“The librarian became frustrated with the patron’s refusal to listen as she tried to explain the review process,” Shelley says. “While I can’t say that her comment [saying the pornography was in Hodges’s mind] was appropriate, it is understandable. We have discussed it, and the librarian regrets having made those comments. Our intention is always to remain neutral, even if we disagree on the appropriateness of the content for a specific age group.” While the executive director of FVRL referenced McLeod’s regret, the librarian herself has not apologized directly to Hodges.
In the meantime, the video of the encounter between the two has been seen by more than 4,000 people. Social media in response to the video has not been kind to Hodges, who was subjected to a wide range of hostile comments, typical for social media mostly from people who were only partially aware of the facts. Many attacked her as a “Karen” who was overly sensitive and grossly intolerant—this despite Hodges repeatedly stating that her goal, ostensibly shared by the library, was to keep materials in their age-appropriate sections.
“This is like finding a cookbook in the geography section, and somehow the customer gets in trouble for pointing it out,” Hodges says of the criticism
Hodges organized a meeting of concerned community members for last week. News of it spread chiefly by word of mouth, though unknown to Hodges one person spoke of it on KLCK radio. About 50 people showed up at the meeting and engaged in a 90-minute discussion ranging from how Japanese culture ended up so appealing to American youth to practical action steps.
One parent brought in several manga books she checked out from the Goldendale Library to show a sampling of its content. Besides sexual encounters, there were some in the horror field that graphically depicted acts too extreme to be cited in this family newspaper. Some in the room, distressed by the content, left as the books were reluctantly shown.
“If this were the movies,” one parent said, “it’d be rated R. You’d have to be carded to see it. So why is it so easily available for anyone to see at the public library?”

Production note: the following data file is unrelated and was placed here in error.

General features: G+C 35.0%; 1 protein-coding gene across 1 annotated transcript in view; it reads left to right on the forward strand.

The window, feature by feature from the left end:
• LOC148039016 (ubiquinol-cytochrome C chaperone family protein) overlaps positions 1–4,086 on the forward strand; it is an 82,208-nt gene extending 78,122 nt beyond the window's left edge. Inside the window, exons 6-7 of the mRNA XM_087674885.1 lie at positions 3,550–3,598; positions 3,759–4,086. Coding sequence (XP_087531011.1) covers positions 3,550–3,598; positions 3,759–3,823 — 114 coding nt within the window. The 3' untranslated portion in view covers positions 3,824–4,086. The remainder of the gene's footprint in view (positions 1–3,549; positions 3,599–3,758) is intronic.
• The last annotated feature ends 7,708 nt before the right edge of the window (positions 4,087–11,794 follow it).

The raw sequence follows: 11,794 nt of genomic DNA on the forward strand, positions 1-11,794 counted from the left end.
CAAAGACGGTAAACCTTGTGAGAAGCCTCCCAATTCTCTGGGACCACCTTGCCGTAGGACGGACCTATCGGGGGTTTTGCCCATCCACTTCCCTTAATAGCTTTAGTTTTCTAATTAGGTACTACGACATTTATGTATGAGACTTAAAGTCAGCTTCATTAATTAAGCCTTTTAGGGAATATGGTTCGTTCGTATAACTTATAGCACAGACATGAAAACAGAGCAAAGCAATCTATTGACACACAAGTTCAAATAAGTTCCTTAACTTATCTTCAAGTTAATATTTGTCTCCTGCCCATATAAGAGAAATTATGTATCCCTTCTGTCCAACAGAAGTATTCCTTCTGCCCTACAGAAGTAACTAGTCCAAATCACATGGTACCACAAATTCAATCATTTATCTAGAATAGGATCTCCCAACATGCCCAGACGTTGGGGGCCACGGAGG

A few voiced their concern that disturbing content aimed at young people was indicative of conspiratorial agendas, spiritual and/or political, but those perspectives did not gain traction in the conversation. There was overall agreement in the group, though, that standards of acceptable content for young people, across the board and within virtually all areas of contemporary culture, continued to degrade to lower common denominators. In the end, the broad consensus was to keep a reasonable approach focused on ensuring library content stays within designated age categories.
Hodges spoke at the Goldendale city council meeting last night (pushed to Tuesday because of the Monday Presidents’ Day holiday), too late for inclusion in today’s newspaper. The Sentinel will have a report on the meeting next week.
Monday Hodges sent in the form McLeod told her to fill out, to file a complaint about So Cute It Hurts. It had more than 70 signatures on it. The names represented a broad cross-section of the Goldendale community—retired teachers, an active firefighter, several local business owners, clergy, counselors, and young adults. Shelley acknowledged receipt of the form and advised Hodges it would go through FVRL’s standard processing.
The parent at the meeting who asked about why an R-rated movie would keep out younger audiences while anything could be viewed at the library didn’t realize she’d hit on the fact the law discriminates between what is allowable in the general public and what is allowable at schools and libraries. The latter are exempted by state law from standards of pornography that legally apply in all other situations. All states but seven in the country employ such an exemption. The exemption exists because of a national obscenity law that distinguishes between material considered obscene for private purposes and material that could have justifiable inclusion, in the eyes of the law, in libraries and educational institutions.
Something you could be arrested for showing in your home could be entirely legal in a school or public library, although some states are pushing back against state exemptions, facing as they do fierce contention from the ACLU and the American Library Association’s Intellectual Freedom Office.
In Washington, RCW 9.68 covers the issue of pornography, but under that is clause 100, which says, “Nothing in RCW 9.68.050 through 9.68.120 shall apply to the circulation of any such material by any recognized historical society or museum, the state law library, any county law library, the state library, the public library, any library of any college or university, or to any archive or library under the supervision and control of the state, county, municipality, or other political subdivision.”